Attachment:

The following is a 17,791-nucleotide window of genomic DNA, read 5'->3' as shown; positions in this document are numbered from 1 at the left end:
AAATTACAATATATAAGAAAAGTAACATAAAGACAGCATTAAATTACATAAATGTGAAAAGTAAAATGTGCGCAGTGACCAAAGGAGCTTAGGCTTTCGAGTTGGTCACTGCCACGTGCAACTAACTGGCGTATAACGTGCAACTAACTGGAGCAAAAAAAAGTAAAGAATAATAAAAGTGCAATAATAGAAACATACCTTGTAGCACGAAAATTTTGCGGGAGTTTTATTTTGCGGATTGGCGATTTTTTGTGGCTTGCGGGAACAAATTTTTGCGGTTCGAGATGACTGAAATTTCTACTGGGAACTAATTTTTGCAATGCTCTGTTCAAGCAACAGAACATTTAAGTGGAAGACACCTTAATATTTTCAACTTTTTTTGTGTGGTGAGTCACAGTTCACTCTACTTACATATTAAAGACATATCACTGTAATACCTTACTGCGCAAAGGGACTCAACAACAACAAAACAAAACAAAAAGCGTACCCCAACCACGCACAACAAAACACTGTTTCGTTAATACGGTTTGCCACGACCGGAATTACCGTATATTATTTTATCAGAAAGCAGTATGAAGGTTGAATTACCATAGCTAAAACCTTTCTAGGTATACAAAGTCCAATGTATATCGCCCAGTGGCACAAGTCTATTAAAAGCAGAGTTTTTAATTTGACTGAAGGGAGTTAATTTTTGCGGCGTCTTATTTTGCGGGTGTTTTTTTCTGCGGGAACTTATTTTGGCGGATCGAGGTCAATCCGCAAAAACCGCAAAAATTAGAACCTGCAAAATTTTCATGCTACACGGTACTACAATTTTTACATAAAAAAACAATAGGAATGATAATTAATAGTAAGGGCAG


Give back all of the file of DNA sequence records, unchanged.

The following is a 17,791-nucleotide window of genomic DNA, read 5'->3' as shown; positions in this document are numbered from 1 at the left end:
AAATTACAATATATAAGAAAAGTAACATAAAGACAGCATTAAATTACATAAATGTGAAAAGTAAAATGTGCGCAGTGACCAAAGGAGCTTAGGCTTTCGAGTTGGTCACTGCCACGTGCAACTAACTGGCGTATAACGTGCAACTAACTGGAGCAAAAAAAAGTAAAGAATAATAAAAGTGCAATAATAGAAACATACCTTGTAGCACGAAAATTTTGCGGGAGTTTTATTTTGCGGATTGGCGATTTTTTGTGGCTTGCGGGAACAAATTTTTGCGGTTCGAGATGACTGAAATTTCTACTGGGAACTAATTTTTGCAATGCTCTGTTCAAGCAACAGAACATTTAAGTGGAAGACACCTTAATATTTTCAACTTTTTTTGTGTGGTGAGTCACAGTTCACTCTACTTACATATTAAAGACATATCACTGTAATACCTTACTGCGCAAAGGGACTCAACAACAACAAAACAAAACAAAAAGCGTACCCCAACCACGCACAACAAAACACTGTTTCGTTAATACGGTTTGCCACGACCGGAATTACCGTATATTATTTTATCAGAAAGCAGTATGAAGGTTGAATTACCATAGCTAAAACCTTTCTAGGTATACAAAGTCCAATGTATATCGCCCAGTGGCACAAGTCTATTAAAAGCAGAGTTTTTAATTTGACTGAAGGGAGTTAATTTTTGCGGCGTCTTATTTTGCGGGTGTTTTTTTCTGCGGGAACTTATTTTGGCGGATCGAGGTCAATCCGCAAAAACCGCAAAAATTAGAACCTGCAAAATTTTCATGCTACACGGTACTACAATTTTTACATAAAAAAACAATAGGAATGATAATTAATAGTAAGGGCAG